The 1.6 CDTI Biturbo engine has two turbochargers that operate sequentially. At low revs it has a low inertia turbine, which is complemented by a larger turbine for higher demands. Thus, the engine doesn't have as much turbo lag, is more progressive, and can deliver more power. A decade ago some manufacturers still needed a 2.2 to get that power.
According to Opel, it delivers 350 Nm at just 1,500 RPM, nothing to envy the previous generation 2.0 CDTI, nor the 150 hp 1.9 CDTI of two generations ago (both single turbocharged). Accelerates to 100 km/h in 8.6 seconds, recovers from 80 to 120 km/h in fifth gear in 7.5 seconds and reaches 220 km/h. This performance is better than that of the Astra of identical power of the last two generations. The Astra has slimmed down a bit, it's less flabby.
Renault, Opel and Honda offer 1.6 diesel engines with 100 hp/litre.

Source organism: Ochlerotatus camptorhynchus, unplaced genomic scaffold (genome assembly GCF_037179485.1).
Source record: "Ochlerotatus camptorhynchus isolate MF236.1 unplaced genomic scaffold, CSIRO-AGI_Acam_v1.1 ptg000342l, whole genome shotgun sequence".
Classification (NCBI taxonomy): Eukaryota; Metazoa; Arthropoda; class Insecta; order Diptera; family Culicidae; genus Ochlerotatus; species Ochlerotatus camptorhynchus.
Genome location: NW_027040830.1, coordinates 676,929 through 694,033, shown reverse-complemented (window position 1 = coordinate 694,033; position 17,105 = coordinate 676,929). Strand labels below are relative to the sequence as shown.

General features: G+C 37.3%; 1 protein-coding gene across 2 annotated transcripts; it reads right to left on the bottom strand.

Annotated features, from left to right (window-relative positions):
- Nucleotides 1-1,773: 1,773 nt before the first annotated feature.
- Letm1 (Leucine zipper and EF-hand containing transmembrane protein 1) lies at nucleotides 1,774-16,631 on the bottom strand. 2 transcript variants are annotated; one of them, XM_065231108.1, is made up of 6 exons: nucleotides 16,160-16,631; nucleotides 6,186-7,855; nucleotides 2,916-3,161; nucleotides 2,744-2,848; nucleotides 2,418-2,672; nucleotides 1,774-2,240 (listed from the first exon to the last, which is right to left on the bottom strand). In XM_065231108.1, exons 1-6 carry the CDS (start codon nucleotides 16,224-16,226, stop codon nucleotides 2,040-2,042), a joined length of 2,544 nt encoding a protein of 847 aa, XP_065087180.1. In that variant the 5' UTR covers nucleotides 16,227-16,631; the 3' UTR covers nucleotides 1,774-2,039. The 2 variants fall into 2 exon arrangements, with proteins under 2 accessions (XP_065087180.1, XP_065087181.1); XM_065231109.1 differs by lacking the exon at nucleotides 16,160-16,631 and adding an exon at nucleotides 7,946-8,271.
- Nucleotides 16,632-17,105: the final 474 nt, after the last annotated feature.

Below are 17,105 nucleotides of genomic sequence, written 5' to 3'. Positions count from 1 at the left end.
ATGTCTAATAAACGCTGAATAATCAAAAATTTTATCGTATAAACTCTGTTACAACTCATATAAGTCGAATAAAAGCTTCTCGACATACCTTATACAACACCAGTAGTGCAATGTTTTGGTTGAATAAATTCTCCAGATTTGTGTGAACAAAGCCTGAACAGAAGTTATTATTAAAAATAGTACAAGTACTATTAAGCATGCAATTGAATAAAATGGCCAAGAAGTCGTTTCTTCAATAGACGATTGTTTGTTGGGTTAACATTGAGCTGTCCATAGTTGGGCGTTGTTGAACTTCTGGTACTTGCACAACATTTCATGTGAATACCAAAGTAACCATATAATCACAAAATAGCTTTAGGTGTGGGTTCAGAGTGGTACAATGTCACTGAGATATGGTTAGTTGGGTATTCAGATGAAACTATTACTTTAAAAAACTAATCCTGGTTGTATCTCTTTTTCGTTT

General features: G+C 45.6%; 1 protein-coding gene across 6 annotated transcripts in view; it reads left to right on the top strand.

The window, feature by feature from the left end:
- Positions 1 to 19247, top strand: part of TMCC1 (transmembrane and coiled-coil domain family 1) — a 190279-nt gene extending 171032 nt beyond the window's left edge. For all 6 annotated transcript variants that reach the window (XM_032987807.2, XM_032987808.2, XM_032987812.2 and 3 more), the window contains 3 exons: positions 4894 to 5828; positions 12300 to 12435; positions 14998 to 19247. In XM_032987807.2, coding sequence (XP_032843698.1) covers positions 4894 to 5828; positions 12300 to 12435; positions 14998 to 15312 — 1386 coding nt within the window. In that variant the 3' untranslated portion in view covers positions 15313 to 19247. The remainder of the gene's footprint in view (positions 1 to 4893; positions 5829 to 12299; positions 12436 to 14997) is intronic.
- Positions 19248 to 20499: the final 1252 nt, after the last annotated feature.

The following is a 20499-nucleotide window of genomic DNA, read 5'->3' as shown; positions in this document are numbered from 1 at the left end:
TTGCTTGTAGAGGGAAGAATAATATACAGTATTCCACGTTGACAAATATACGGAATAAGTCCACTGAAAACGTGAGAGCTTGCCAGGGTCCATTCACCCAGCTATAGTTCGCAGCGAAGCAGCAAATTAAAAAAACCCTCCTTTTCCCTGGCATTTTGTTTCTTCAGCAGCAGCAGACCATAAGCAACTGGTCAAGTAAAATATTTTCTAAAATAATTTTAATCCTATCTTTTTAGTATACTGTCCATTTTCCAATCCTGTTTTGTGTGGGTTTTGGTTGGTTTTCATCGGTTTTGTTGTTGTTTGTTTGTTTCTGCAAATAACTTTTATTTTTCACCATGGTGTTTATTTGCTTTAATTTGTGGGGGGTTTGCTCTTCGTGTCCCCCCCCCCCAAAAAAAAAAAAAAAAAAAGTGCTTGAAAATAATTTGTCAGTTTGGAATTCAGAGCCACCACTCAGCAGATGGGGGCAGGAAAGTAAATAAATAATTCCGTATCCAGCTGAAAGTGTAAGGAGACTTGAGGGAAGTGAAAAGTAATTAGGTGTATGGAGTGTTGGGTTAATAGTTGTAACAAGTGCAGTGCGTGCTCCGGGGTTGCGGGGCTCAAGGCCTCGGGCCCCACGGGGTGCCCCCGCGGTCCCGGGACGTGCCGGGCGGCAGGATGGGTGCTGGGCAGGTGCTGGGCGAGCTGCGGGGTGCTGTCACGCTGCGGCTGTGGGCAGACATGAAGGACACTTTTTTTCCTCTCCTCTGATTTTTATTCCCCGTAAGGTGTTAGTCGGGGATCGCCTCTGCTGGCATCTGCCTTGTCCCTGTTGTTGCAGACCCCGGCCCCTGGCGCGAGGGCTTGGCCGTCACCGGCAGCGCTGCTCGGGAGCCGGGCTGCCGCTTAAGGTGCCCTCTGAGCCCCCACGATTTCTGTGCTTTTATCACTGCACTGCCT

In terms of fuel consumption, it's rated at 4-4.1 l/100 km, even under the humorous and unrealistic NEDC cycle norms. The 150 hp 1.9 CDTI (Z19DTH) was homologated almost 50% more, but the difference in real consumption will be less evident. Opel promised to give more realistic fuel consumption figures -complementing the official ones, according to EU regulations- but in this case this is not the case. In any case, if it reaches 5 l/100 km it will be a real not bad.
Before the economic crisis began, it was much more common to see petrol cars on our roads with an equivalent power figure. Now it's the top of the range. In this generation of the Astra the petrol cars range from 110 to 160 hp.